Asian American and Pacific Islander men are the most likely, and whites the least likely, to survive five years after a diagnosis of distant (advanced) prostate cancer, according to new data from 2011-2016 released by the Centers for Disease Control and Prevention (CDC).
After the diagnosis of advanced prostate cancer, 42% of Asian Americans and Pacific Islanders survive for at least 5 years compared with 39% of American Indians and Alaska Natives, 38% of Hispanics, 33% of Blacks, and 31% of whites.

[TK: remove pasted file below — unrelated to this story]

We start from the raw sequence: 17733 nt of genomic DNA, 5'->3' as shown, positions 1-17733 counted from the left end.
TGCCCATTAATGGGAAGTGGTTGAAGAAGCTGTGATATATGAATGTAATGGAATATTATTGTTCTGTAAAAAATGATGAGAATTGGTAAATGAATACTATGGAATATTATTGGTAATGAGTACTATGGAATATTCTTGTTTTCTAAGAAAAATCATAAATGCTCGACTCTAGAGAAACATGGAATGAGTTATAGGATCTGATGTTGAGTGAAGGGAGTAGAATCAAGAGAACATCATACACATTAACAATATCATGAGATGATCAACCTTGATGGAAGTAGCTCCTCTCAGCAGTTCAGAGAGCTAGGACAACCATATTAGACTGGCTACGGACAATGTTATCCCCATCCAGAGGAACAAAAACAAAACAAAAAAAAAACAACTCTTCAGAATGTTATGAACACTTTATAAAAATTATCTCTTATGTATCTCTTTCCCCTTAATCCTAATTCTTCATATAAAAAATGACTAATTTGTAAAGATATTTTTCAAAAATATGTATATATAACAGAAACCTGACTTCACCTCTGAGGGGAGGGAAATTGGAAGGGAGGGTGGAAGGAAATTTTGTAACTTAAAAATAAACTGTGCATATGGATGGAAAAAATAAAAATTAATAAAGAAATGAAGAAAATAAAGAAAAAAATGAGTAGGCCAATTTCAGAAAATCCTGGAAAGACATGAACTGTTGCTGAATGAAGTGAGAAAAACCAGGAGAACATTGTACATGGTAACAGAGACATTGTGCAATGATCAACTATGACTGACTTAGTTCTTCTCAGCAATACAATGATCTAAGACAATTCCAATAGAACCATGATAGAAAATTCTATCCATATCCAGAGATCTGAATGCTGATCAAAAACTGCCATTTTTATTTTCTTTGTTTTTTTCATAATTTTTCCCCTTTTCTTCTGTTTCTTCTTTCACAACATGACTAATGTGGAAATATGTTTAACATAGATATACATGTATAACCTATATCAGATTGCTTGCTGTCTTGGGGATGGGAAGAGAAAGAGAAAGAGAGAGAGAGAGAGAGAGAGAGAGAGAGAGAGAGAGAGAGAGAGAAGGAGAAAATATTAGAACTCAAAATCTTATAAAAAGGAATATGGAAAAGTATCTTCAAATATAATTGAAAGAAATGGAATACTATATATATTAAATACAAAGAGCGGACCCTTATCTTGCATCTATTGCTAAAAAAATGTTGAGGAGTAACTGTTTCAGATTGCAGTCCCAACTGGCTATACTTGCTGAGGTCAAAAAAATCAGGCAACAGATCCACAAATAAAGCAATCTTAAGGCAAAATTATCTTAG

About three-quarters of U.S. men with prostate cancer have low-risk, localized cancer at diagnosis and essentially all men survive this at least five years. Even with a diagnosis of regional prostate cancer, 97% to 99% of all men survive 5 years.
However, the percent of men with distant, advanced cancer at diagnosis has doubled to 8% since 2003 and survival for at least 5 years drops to 31% to 42%.
Localized prostate cancer is confined to the prostate; regional prostate cancer extends to adjacent organs or structures or spreads to regional lymph nodes; distant prostate cancer has spread to parts of the body remote from the prostate.
See “Prostate Cancer Incidence and Survival, by Stage and Race/Ethnicity — United States, 2001–2017” on the CDC website (October 16, 2020)